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With nearly 1,165 Tcf of estimated resources in eastern Siberia and the Far East, Russia is focusing on new gas production centers in the regions.
Severe natural and climatic conditions, complex geology, and tectonic activity in eastern Siberia are just some of the challenges facing Russian companies in developing major gas reserves in the region.
Gazprom VNIIGAZ is tasked with developing the fields in the region. Problems include high helium and nitrogen content in the natural gas and bottomhole hydrate formation, said Pavel Tsybulsky, Gazprom VNIIGAZ, at the World Gas Conference 2012 in Kuala Lumpur, Malaysia, June 7.
The Chayadinskoye field in Krasnoyarsk Territory is a case in point. The license block covers 6,977 sq km (2,694 sq miles) and is scheduled for commissioning in 2016. Details of the project are in a paper written by Tsybulsky and D.V. Lyugai, Gazprom VNIIGAZ, on “Industrial development of Gazprom’s unique fields of eastern Siberia: Challenges and ways to address them.”
Key issues in developing the field include abnormally low reservoir pressure and temperature in the pay zones; low productivity of reservoirs leading to a high probability of hydrate formation at bottomholes and in well bores; the need for helium extraction and storage; lack of surface and subsurface water required for well drilling, completion, and production; instability caused by permafrost; poor infrastructure; and locating drilling pads in the boggy-rocky terrain, he continued.
The three producing formations – Biotubinsky, Khamakinsky, and Talakhsky – will be independently developed on a stage-by-stage basis. The commercially productive zones are at depths of around 2,000 m (6,600 ft). The Talakhsky and Khamakinsky sandstones contain gas condensate. The Biotubinsky sandstones contain oil and condensate.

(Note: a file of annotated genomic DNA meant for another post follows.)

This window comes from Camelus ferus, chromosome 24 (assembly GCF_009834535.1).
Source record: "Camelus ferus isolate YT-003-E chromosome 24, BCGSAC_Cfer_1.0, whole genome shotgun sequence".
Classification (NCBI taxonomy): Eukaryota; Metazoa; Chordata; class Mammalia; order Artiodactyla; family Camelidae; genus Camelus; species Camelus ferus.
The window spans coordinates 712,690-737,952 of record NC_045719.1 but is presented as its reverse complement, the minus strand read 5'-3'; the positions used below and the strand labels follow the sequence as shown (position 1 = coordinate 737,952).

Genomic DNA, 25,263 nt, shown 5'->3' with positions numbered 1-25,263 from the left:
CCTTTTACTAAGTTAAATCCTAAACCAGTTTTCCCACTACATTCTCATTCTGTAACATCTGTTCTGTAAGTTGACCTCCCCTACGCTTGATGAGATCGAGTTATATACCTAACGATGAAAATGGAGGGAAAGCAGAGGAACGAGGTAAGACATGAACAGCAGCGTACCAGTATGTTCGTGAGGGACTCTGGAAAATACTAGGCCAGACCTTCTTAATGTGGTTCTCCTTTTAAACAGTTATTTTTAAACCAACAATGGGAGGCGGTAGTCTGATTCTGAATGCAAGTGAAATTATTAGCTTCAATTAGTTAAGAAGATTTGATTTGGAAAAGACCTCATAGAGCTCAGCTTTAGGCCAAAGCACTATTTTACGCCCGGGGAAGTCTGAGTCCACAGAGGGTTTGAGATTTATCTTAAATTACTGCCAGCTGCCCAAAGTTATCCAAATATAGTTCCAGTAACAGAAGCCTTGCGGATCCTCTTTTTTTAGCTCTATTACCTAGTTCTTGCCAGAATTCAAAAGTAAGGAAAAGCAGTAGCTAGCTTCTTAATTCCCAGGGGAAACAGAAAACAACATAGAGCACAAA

Gas condensate deposits in the Talakhsky and Khamakinsky horizons will be developed first as a stage-by-stage pilot project for five years before commercial production begins, Tsybulsky explained.
The field has abnormally low pressure (less than atmospheric pressure) and formation temperatures ranging from 9°C to 13.6°C (44°F to 54°F), which must be considered in the field development.
The Biotubinsky horizon has thin oil fringes with total oil in place of 200 million metric tons (1.5 Bbbl). The major part of the oil is in the gas-oil and water-oil contact zones.
Barrier technology is being developed to enhance the oil displacement from vertical wells. The first involves developing a nitrogen cushion above the oil fringe and the second is a polymer barrier between the gas cap and oil fringe. “In the initial phase of field development, three multifunctional wells for pilot-testing the barrier technology will be drilled,” he said. “It is recommended to develop the fringe using multifunctional wells with horizontal well bores with the barrier technologies.”
The technology developed in producing the Chayadinskoye field will pave the way for development of other eastern Siberian fields.